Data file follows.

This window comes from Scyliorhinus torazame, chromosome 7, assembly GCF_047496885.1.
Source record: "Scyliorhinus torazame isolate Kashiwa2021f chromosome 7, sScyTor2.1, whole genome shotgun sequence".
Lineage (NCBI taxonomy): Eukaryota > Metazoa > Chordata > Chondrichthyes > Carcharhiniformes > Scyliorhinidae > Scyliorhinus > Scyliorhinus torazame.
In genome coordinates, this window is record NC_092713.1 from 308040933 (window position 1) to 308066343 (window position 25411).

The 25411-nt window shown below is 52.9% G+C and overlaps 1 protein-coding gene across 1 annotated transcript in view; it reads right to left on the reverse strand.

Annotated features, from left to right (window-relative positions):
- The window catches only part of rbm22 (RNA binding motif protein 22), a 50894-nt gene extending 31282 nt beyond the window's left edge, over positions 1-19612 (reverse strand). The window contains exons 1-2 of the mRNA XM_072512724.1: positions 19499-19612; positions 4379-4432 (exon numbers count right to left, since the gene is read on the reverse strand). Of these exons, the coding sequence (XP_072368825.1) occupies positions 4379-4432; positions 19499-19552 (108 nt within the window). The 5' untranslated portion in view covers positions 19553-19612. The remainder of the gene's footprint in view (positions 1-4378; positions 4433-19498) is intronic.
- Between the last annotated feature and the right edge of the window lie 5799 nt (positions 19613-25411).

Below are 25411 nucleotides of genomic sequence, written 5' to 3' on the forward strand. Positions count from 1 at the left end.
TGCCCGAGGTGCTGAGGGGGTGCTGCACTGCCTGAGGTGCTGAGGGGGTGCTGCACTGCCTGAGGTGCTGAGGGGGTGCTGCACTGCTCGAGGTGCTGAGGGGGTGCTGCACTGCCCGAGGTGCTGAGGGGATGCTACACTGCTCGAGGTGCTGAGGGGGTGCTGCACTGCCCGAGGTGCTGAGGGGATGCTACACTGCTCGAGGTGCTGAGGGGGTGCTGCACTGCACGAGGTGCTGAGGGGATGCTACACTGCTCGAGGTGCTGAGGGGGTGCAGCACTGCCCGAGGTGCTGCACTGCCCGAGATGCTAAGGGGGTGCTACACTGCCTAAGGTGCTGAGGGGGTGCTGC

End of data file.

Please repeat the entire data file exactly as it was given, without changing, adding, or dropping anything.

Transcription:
This window comes from Scyliorhinus torazame, chromosome 7, assembly GCF_047496885.1.
Source record: "Scyliorhinus torazame isolate Kashiwa2021f chromosome 7, sScyTor2.1, whole genome shotgun sequence".
Lineage (NCBI taxonomy): Eukaryota > Metazoa > Chordata > Chondrichthyes > Carcharhiniformes > Scyliorhinidae > Scyliorhinus > Scyliorhinus torazame.
In genome coordinates, this window is record NC_092713.1 from 308040933 (window position 1) to 308066343 (window position 25411).

The 25411-nt window shown below is 52.9% G+C and overlaps 1 protein-coding gene across 1 annotated transcript in view; it reads right to left on the reverse strand.

Annotated features, from left to right (window-relative positions):
- The window catches only part of rbm22 (RNA binding motif protein 22), a 50894-nt gene extending 31282 nt beyond the window's left edge, over positions 1-19612 (reverse strand). The window contains exons 1-2 of the mRNA XM_072512724.1: positions 19499-19612; positions 4379-4432 (exon numbers count right to left, since the gene is read on the reverse strand). Of these exons, the coding sequence (XP_072368825.1) occupies positions 4379-4432; positions 19499-19552 (108 nt within the window). The 5' untranslated portion in view covers positions 19553-19612. The remainder of the gene's footprint in view (positions 1-4378; positions 4433-19498) is intronic.
- Between the last annotated feature and the right edge of the window lie 5799 nt (positions 19613-25411).

Below are 25411 nucleotides of genomic sequence, written 5' to 3' on the forward strand. Positions count from 1 at the left end.
TGCCCGAGGTGCTGAGGGGGTGCTGCACTGCCTGAGGTGCTGAGGGGGTGCTGCACTGCCTGAGGTGCTGAGGGGGTGCTGCACTGCTCGAGGTGCTGAGGGGGTGCTGCACTGCCCGAGGTGCTGAGGGGATGCTACACTGCTCGAGGTGCTGAGGGGGTGCTGCACTGCCCGAGGTGCTGAGGGGATGCTACACTGCTCGAGGTGCTGAGGGGGTGCTGCACTGCACGAGGTGCTGAGGGGATGCTACACTGCTCGAGGTGCTGAGGGGGTGCAGCACTGCCCGAGGTGCTGCACTGCCCGAGATGCTAAGGGGGTGCTACACTGCCTAAGGTGCTGAGGGGGTGCTGC